“Almighty G-d, I know that we, Your people, are not deserving of Your favor. We have transgressed Your commandments – but nevertheless I beseech You to bless us with a year of good and plenty. And should You respond that I have no basis on which to make such a request since we are not deserving of Your favor, then I will tell you frankly what others may not. I too am a father, and my son has also rebelled against me. And yet if someone were to suggest that I disown him, that I cast him away from my sight, I would throw that person out, for no matter what, he is still my son.”
The members of the committee trembled with shame. Without uttering a word they left. Unbeknownst to the Rebbe and the committee, the errant son had also heard his father’s prayer. Unable to contain himself, he cried inconsolably and made a silent vow to justify his father’s unbounded love.
I told this troubled mother that story. “Oh, Rebbetzin,” she said as tears flowed down her cheeks. “I will tell this story to my husband and I hope he will come around. But do you think you will be able to reach my son?”
“We have to pray for it,” I told her. “We need a miracle but I can assure you I will try my best, and let’s hope G-d will grant me the words with which to open his heart.”
A few days later she called me. I had difficulty understanding what she was saying. Her uncontrolled weeping choked her words. “Rebbetzin,” she gasped, “my husband refuses to retain an attorney on behalf of our son.” He actually said, ‘Let him rot in jail.’ What do I do?”
“Go to all the members of your family and your trusted friends,” I replied. “Tell them your story and ask them to help.”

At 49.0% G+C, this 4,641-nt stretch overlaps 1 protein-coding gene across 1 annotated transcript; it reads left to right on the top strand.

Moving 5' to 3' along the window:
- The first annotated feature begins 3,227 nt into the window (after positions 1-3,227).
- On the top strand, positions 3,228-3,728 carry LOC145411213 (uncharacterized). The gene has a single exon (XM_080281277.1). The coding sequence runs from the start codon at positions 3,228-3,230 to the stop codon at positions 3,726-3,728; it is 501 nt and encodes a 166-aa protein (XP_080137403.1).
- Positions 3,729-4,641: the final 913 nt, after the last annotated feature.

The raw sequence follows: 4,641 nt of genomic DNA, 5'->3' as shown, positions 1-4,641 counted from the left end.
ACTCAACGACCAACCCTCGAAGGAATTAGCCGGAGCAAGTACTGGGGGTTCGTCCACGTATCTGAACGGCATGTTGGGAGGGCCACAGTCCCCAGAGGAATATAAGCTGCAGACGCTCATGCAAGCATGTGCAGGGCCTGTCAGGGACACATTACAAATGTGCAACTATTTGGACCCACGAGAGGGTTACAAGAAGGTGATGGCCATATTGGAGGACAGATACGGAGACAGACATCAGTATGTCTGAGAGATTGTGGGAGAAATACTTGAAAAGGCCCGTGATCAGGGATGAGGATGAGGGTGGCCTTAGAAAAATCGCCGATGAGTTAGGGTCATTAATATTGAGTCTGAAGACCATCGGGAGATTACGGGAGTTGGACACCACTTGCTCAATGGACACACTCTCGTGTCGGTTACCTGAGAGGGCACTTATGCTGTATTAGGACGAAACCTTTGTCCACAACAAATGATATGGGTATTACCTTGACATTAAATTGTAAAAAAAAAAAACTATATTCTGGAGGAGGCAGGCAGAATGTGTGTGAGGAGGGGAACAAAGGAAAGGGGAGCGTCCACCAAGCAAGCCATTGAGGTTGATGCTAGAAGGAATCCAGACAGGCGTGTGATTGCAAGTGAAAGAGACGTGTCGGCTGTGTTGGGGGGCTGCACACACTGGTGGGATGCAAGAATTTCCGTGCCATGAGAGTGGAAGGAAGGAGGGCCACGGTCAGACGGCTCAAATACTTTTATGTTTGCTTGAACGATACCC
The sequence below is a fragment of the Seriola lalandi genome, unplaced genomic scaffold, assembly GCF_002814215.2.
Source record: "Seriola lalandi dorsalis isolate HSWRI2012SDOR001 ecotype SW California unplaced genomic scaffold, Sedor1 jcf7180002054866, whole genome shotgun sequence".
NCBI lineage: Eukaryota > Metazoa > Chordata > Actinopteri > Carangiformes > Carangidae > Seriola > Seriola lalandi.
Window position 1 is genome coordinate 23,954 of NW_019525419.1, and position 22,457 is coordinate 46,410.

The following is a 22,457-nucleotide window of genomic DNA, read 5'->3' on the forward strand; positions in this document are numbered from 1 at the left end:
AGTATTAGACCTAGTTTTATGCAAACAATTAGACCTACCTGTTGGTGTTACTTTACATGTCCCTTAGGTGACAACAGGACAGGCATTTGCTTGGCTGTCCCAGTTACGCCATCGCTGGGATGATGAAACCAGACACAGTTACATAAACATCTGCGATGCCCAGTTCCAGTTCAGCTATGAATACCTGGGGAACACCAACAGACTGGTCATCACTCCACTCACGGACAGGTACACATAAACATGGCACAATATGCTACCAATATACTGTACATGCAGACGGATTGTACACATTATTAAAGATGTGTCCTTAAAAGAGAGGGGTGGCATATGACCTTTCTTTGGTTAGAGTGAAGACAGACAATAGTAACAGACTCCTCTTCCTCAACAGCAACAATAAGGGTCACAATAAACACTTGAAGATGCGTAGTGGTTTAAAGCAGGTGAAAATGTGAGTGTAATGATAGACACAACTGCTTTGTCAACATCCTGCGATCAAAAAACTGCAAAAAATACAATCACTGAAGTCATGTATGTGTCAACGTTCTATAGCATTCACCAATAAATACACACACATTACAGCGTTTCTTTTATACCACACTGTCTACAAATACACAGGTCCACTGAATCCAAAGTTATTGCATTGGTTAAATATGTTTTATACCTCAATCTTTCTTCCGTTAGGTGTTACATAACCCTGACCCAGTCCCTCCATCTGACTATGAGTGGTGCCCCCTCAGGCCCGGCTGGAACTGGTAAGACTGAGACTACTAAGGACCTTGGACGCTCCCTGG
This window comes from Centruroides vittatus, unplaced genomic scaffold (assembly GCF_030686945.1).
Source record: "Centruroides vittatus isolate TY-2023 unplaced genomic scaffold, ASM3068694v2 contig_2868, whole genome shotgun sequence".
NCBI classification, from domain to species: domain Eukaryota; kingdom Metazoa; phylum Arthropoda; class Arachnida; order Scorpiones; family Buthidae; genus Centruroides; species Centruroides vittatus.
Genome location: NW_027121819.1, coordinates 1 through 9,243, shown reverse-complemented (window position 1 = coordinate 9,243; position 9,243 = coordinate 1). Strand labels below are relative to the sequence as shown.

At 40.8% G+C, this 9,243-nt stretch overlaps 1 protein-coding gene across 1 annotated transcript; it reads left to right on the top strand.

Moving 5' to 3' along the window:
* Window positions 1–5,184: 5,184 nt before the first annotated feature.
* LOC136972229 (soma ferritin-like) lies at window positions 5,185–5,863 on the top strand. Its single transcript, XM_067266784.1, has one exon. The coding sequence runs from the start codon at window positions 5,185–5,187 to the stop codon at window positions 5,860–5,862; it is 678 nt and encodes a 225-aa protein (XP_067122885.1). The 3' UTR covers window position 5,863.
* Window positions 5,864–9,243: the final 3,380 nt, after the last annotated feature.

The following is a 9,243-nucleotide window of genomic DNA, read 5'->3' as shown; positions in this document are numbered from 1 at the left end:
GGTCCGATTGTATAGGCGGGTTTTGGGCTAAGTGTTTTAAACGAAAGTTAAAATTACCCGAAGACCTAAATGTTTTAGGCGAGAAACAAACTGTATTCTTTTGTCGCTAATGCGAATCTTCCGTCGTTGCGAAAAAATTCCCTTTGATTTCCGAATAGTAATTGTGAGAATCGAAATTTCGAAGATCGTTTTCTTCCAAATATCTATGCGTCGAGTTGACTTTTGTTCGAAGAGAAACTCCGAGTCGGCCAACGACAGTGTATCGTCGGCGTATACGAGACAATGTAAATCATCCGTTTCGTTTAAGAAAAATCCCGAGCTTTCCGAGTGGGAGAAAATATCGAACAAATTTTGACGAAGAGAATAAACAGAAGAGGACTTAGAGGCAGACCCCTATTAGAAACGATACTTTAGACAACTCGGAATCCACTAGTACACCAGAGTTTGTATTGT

“Rebbetzin,” she whispered, “I’m ashamed to do that. They all know he is troubled but this they do not know.”
“When it comes to saving your son’s life,” I told her, “there’s no room for shame or embarrassment. G-d forbid if he ends up in jail and comes under the influence of thieves and murderers, he will emerge worse than ever. And I won’t even speak of situations of abuse that occur in prison. Your son is young and impressionable. In such an environment he could easily lose the last flicker of decency he may still have. So we have to do everything in our human capacity to save him. The rest is up to G-d.”
I told her that my saintly father, HaRav HaGoan HaTzaddik Avraham HaLevi Jungreis, zt”l, always reminded us in difficult times of G-d’s promise: “U’verachtecha – and I shall bless you in everything that you will do.”
My father would explain, “You have only to do all that you can within your power and the berochos will come from Hashem.”
I told the anguished woman that I had always tried to keep my father’s teaching in mind throughout life’s trials and challenges. She whispered, “Rebbetzin, I promise you I will try.”
(To Be Continued)
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